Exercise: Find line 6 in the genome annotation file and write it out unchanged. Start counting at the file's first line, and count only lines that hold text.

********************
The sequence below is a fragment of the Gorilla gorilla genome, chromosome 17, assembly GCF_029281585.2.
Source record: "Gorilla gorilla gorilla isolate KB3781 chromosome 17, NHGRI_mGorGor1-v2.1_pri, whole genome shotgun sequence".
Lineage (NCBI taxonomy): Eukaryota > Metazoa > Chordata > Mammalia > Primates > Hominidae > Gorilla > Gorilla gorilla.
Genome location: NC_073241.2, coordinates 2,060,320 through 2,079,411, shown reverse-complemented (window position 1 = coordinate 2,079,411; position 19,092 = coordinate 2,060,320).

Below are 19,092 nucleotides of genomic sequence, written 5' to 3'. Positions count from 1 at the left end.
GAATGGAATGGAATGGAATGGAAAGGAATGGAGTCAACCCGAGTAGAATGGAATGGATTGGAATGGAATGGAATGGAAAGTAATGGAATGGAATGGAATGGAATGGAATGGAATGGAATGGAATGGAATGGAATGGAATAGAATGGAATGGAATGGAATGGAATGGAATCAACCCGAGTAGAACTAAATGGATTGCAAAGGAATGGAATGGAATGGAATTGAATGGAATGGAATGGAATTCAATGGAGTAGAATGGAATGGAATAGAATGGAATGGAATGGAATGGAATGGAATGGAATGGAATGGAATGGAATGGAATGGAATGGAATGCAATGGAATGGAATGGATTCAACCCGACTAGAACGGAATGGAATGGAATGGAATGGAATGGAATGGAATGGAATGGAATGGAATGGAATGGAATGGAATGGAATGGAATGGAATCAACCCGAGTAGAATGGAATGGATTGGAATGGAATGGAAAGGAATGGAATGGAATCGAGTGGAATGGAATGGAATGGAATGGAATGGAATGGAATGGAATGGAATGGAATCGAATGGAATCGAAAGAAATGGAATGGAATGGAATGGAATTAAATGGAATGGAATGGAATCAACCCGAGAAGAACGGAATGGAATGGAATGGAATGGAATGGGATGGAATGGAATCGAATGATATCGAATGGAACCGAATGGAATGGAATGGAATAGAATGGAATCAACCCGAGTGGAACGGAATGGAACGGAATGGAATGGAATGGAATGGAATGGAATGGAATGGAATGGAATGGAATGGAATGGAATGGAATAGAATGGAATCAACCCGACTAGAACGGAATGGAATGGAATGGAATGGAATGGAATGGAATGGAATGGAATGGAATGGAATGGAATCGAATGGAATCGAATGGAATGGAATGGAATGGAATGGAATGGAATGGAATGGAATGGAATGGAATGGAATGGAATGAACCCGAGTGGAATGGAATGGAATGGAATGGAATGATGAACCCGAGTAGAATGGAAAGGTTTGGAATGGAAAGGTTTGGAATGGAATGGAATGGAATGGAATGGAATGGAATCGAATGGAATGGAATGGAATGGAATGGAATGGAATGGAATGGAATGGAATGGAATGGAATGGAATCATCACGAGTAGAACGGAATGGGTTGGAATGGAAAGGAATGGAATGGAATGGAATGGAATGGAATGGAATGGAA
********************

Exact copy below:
GAATGGAATGGAATGGAATGGAAAGGAATGGAGTCAACCCGAGTAGAATGGAATGGATTGGAATGGAATGGAATGGAAAGTAATGGAATGGAATGGAATGGAATGGAATGGAATGGAATGGAATGGAATGGAATGGAATAGAATGGAATGGAATGGAATGGAATGGAATCAACCCGAGTAGAACTAAATGGATTGCAAAGGAATGGAATGGAATGGAATTGAATGGAATGGAATGGAATTCAATGGAGTAGAATGGAATGGAATAGAATGGAATGGAATGGAATGGAATGGAATGGAATGGAATGGAATGGAATGGAATGGAATGGAATGCAATGGAATGGAATGGATTCAACCCGACTAGAACGGAATGGAATGGAATGGAATGGAATGGAATGGAATGGAATGGAATGGAATGGAATGGAATGGAATGGAATGGAATGGAATCAACCCGAGTAGAATGGAATGGATTGGAATGGAATGGAAAGGAATGGAATGGAATCGAGTGGAATGGAATGGAATGGAATGGAATGGAATGGAATGGAATGGAATGGAATCGAATGGAATCGAAAGAAATGGAATGGAATGGAATGGAATTAAATGGAATGGAATGGAATCAACCCGAGAAGAACGGAATGGAATGGAATGGAATGGAATGGGATGGAATGGAATCGAATGATATCGAATGGAACCGAATGGAATGGAATGGAATAGAATGGAATCAACCCGAGTGGAACGGAATGGAACGGAATGGAATGGAATGGAATGGAATGGAATGGAATGGAATGGAATGGAATGGAATGGAATGGAATAGAATGGAATCAACCCGACTAGAACGGAATGGAATGGAATGGAATGGAATGGAATGGAATGGAATGGAATGGAATGGAATGGAATCGAATGGAATCGAATGGAATGGAATGGAATGGAATGGAATGGAATGGAATGGAATGGAATGGAATGGAATGGAATGAACCCGAGTGGAATGGAATGGAATGGAATGGAATGATGAACCCGAGTAGAATGGAAAGGTTTGGAATGGAAAGGTTTGGAATGGAATGGAATGGAATGGAATGGAATGGAATCGAATGGAATGGAATGGAATGGAATGGAATGGAATGGAATGGAATGGAATGGAATGGAATGGAATCATCACGAGTAGAACGGAATGGGTTGGAATGGAAAGGAATGGAATGGAATGGAATGGAATGGAATGGAATGGAA